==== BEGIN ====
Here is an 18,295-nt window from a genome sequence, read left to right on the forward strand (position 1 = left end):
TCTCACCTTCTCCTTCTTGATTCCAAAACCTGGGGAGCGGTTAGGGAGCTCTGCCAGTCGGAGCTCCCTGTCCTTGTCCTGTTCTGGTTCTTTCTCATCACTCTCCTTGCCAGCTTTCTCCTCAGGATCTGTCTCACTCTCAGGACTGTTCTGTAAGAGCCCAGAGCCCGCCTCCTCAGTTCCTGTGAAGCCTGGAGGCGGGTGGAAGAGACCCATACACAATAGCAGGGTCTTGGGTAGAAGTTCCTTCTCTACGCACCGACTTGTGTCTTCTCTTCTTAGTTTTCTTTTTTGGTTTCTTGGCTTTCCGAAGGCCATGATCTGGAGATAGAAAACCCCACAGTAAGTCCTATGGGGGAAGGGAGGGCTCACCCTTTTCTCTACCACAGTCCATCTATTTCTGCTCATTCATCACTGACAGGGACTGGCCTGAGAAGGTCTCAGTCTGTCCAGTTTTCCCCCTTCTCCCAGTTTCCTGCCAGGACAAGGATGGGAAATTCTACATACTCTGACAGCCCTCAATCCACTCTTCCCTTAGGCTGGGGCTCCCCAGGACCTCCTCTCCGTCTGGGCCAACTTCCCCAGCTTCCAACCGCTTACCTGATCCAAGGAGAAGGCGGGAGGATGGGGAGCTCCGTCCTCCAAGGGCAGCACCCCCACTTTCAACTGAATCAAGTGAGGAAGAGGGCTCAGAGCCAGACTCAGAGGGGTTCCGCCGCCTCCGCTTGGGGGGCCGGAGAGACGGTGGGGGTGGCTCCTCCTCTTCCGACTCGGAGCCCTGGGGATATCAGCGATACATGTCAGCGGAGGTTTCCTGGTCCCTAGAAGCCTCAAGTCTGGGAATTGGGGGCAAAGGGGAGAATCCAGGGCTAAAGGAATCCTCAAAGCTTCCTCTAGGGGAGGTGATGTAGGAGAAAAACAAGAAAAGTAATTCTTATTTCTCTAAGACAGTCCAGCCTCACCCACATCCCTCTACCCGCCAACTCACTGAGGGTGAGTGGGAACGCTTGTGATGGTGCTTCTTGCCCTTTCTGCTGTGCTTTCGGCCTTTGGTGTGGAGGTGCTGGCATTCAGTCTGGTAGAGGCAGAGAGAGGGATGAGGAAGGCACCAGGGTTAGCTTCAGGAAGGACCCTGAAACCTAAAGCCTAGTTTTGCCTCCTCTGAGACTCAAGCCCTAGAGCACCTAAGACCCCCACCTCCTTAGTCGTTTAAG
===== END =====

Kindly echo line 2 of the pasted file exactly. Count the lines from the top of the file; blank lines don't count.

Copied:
TCTCACCTTCTCCTTCTTGATTCCAAAACCTGGGGAGCGGTTAGGGAGCTCTGCCAGTCGGAGCTCCCTGTCCTTGTCCTGTTCTGGTTCTTTCTCATCACTCTCCTTGCCAGCTTTCTCCTCAGGATCTGTCTCACTCTCAGGACTGTTCTGTAAGAGCCCAGAGCCCGCCTCCTCAGTTCCTGTGAAGCCTGGAGGCGGGTGGAAGAGACCCATACACAATAGCAGGGTCTTGGGTAGAAGTTCCTTCTCTACGCACCGACTTGTGTCTTCTCTTCTTAGTTTTCTTTTTTGGTTTCTTGGCTTTCCGAAGGCCATGATCTGGAGATAGAAAACCCCACAGTAAGTCCTATGGGGGAAGGGAGGGCTCACCCTTTTCTCTACCACAGTCCATCTATTTCTGCTCATTCATCACTGACAGGGACTGGCCTGAGAAGGTCTCAGTCTGTCCAGTTTTCCCCCTTCTCCCAGTTTCCTGCCAGGACAAGGATGGGAAATTCTACATACTCTGACAGCCCTCAATCCACTCTTCCCTTAGGCTGGGGCTCCCCAGGACCTCCTCTCCGTCTGGGCCAACTTCCCCAGCTTCCAACCGCTTACCTGATCCAAGGAGAAGGCGGGAGGATGGGGAGCTCCGTCCTCCAAGGGCAGCACCCCCACTTTCAACTGAATCAAGTGAGGAAGAGGGCTCAGAGCCAGACTCAGAGGGGTTCCGCCGCCTCCGCTTGGGGGGCCGGAGAGACGGTGGGGGTGGCTCCTCCTCTTCCGACTCGGAGCCCTGGGGATATCAGCGATACATGTCAGCGGAGGTTTCCTGGTCCCTAGAAGCCTCAAGTCTGGGAATTGGGGGCAAAGGGGAGAATCCAGGGCTAAAGGAATCCTCAAAGCTTCCTCTAGGGGAGGTGATGTAGGAGAAAAACAAGAAAAGTAATTCTTATTTCTCTAAGACAGTCCAGCCTCACCCACATCCCTCTACCCGCCAACTCACTGAGGGTGAGTGGGAACGCTTGTGATGGTGCTTCTTGCCCTTTCTGCTGTGCTTTCGGCCTTTGGTGTGGAGGTGCTGGCATTCAGTCTGGTAGAGGCAGAGAGAGGGATGAGGAAGGCACCAGGGTTAGCTTCAGGAAGGACCCTGAAACCTAAAGCCTAGTTTTGCCTCCTCTGAGACTCAAGCCCTAGAGCACCTAAGACCCCCACCTCCTTAGTCGTTTAAG